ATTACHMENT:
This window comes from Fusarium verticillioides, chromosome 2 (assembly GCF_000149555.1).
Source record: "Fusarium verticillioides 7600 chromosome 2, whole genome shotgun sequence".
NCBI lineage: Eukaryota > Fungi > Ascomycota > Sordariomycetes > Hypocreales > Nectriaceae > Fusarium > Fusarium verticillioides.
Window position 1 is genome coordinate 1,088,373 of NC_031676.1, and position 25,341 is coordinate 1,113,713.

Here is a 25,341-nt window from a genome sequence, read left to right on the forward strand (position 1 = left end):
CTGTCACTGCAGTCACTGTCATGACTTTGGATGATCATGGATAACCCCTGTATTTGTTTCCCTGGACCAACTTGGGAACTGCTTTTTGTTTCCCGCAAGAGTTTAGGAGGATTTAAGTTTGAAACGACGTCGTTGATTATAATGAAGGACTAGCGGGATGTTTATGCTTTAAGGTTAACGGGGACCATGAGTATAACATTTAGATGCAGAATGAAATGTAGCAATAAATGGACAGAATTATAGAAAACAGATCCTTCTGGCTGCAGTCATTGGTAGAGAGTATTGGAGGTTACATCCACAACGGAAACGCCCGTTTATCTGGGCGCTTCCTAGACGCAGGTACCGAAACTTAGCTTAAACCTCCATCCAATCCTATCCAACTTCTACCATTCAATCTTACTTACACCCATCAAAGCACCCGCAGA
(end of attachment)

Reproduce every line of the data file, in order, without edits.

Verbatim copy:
This window comes from Fusarium verticillioides, chromosome 2 (assembly GCF_000149555.1).
Source record: "Fusarium verticillioides 7600 chromosome 2, whole genome shotgun sequence".
NCBI lineage: Eukaryota > Fungi > Ascomycota > Sordariomycetes > Hypocreales > Nectriaceae > Fusarium > Fusarium verticillioides.
Window position 1 is genome coordinate 1,088,373 of NC_031676.1, and position 25,341 is coordinate 1,113,713.

Here is a 25,341-nt window from a genome sequence, read left to right on the forward strand (position 1 = left end):
CTGTCACTGCAGTCACTGTCATGACTTTGGATGATCATGGATAACCCCTGTATTTGTTTCCCTGGACCAACTTGGGAACTGCTTTTTGTTTCCCGCAAGAGTTTAGGAGGATTTAAGTTTGAAACGACGTCGTTGATTATAATGAAGGACTAGCGGGATGTTTATGCTTTAAGGTTAACGGGGACCATGAGTATAACATTTAGATGCAGAATGAAATGTAGCAATAAATGGACAGAATTATAGAAAACAGATCCTTCTGGCTGCAGTCATTGGTAGAGAGTATTGGAGGTTACATCCACAACGGAAACGCCCGTTTATCTGGGCGCTTCCTAGACGCAGGTACCGAAACTTAGCTTAAACCTCCATCCAATCCTATCCAACTTCTACCATTCAATCTTACTTACACCCATCAAAGCACCCGCAGA